It must have been with some trepidation that newspaper editors witnessed the invasion of their domains by advancing hordes of cartoonists. It couldn't be denied that circulations were higher, but comic strips were mostly crude and vulgar, appealing to a broad and low audience that the fourth estate elite disdained and sought to elevate. As a tonic to this creeping gaucherie, the editors of the Chicago Tribune in 1906 decided to axe practically all of the features it had been running and replace them with what they considered to be more genteel and sophisticated fare.
The source for these high-toned comics? Why, that renowned comedy powerhouse: the Kaiser's Germany. German magazine cartoonists were considered to be the finest purveyors of a least fine art, and if the masses clamored for funnies, the Tribune was determined to give them a dose of culture whether they wanted it or not.
The German cartoonists were undoubtedly fine, as is evinced by this feature, but they didn't catch the imagination of the public the way that it was hoped they would. With the exception of Lyonel Feininger's standout strips, the Kin-Der-Kids and Wee Willie Winkie's World, the American audience paid little attention to the "high-tone" comics, and wished for the return of the home-grown comics, vulgar and crude as they may have been. The lesson, clearly, is never to underestimate the American public's taste for the Low. If capital-A Art is to be found in the funnies, it must arise organically, under the cover of night.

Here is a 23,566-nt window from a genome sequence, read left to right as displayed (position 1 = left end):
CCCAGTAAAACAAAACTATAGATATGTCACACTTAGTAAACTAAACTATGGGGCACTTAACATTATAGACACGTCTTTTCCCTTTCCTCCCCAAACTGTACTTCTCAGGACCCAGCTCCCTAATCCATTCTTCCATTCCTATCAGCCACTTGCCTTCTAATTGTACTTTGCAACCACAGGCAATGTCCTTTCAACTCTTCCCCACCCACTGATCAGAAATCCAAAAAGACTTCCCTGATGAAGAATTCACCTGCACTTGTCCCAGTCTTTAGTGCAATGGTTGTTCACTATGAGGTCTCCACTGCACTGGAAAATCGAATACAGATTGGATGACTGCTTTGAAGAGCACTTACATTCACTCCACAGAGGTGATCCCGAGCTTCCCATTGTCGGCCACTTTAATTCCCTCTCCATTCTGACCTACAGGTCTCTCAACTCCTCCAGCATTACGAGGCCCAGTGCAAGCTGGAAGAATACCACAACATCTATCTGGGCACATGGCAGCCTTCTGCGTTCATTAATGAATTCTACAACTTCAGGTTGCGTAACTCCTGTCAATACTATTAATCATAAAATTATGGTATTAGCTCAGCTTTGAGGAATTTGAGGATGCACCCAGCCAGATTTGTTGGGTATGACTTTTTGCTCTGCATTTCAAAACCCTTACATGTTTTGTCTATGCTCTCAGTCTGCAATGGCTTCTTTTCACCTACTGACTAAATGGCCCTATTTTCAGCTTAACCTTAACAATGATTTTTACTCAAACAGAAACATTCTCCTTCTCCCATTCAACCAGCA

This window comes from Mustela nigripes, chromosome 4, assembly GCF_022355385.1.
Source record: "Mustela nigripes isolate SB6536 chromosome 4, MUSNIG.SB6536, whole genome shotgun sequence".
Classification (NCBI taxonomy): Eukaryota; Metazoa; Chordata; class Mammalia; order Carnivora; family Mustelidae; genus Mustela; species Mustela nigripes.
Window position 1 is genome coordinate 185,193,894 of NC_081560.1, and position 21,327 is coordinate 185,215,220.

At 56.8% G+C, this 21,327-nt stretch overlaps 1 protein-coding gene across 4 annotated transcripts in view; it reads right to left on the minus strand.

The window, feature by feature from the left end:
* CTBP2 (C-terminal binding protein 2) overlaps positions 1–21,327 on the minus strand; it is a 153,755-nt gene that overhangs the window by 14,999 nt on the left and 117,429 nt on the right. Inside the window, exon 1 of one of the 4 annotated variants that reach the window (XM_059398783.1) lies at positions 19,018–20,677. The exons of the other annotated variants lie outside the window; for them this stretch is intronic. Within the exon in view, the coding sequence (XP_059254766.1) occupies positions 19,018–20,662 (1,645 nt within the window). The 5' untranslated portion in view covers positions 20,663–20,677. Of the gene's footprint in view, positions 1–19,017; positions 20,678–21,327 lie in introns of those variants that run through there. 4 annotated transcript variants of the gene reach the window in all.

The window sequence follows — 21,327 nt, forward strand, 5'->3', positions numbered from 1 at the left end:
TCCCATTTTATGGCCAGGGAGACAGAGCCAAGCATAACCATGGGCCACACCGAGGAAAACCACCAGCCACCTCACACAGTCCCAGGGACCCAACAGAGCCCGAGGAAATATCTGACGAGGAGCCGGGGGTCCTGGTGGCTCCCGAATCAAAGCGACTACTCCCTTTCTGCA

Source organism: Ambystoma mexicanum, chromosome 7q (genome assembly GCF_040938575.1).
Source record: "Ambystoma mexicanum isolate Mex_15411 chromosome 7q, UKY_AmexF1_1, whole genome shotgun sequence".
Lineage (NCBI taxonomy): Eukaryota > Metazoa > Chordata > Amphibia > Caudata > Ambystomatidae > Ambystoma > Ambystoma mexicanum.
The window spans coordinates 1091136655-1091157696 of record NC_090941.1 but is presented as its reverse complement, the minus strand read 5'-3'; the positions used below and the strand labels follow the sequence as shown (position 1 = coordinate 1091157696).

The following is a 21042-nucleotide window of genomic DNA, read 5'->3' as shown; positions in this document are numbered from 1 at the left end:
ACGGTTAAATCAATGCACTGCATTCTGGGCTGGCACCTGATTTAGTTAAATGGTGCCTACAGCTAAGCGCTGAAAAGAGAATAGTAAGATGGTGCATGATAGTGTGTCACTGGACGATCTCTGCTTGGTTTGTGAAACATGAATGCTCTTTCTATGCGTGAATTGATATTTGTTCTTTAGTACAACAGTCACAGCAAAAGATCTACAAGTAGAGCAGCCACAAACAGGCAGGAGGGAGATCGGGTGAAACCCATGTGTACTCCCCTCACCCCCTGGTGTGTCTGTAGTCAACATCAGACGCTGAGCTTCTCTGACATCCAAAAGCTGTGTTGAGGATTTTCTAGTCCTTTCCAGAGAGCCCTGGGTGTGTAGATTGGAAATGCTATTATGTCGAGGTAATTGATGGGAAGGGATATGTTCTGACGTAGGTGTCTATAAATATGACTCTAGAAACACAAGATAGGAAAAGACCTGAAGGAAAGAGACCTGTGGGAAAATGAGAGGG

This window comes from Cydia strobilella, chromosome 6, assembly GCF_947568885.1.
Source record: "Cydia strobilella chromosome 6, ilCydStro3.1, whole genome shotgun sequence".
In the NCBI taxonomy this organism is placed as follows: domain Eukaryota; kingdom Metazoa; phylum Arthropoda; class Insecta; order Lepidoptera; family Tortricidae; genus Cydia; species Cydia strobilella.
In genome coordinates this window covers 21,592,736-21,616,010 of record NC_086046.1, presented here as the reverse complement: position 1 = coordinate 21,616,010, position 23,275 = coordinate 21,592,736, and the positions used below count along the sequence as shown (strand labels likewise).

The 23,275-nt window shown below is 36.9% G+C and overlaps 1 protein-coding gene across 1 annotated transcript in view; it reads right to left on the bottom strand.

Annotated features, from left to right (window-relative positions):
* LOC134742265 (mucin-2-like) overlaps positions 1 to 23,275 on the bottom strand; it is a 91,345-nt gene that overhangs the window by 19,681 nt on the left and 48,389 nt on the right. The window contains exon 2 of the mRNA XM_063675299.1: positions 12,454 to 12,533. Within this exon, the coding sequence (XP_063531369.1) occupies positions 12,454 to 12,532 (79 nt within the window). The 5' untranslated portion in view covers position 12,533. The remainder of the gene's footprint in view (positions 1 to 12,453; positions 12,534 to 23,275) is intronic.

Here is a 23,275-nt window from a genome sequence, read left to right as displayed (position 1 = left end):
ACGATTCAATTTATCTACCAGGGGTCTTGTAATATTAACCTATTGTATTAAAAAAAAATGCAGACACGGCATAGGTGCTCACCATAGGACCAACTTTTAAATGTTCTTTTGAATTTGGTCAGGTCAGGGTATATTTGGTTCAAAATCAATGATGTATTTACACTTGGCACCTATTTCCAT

All of this said, there was some fine cartooning produced by the German artists. This feature showcases the works of Hans Horina, the most prolific of the Tribune's Teutons. Horina produced several features that were run weekly; on many weeks, half of the comic section was made up of Horina's cartoons. Unlike the other German cartoonists (again to except Feininger), Horina worked with running characters, including the Absentminded Aunt, Hungry Tommy, and the Rhino Family. The balance of his work focused on animal/jungle themes, almost all presented in pantomime, as would befit the cartoonist's continental origins.
Enjoy the works of Hans Horina. Maybe the Tribune editors were on to something, and you'll wind up smarter and more refined. I wouldn't count on it, but you never know.
By Hans Horina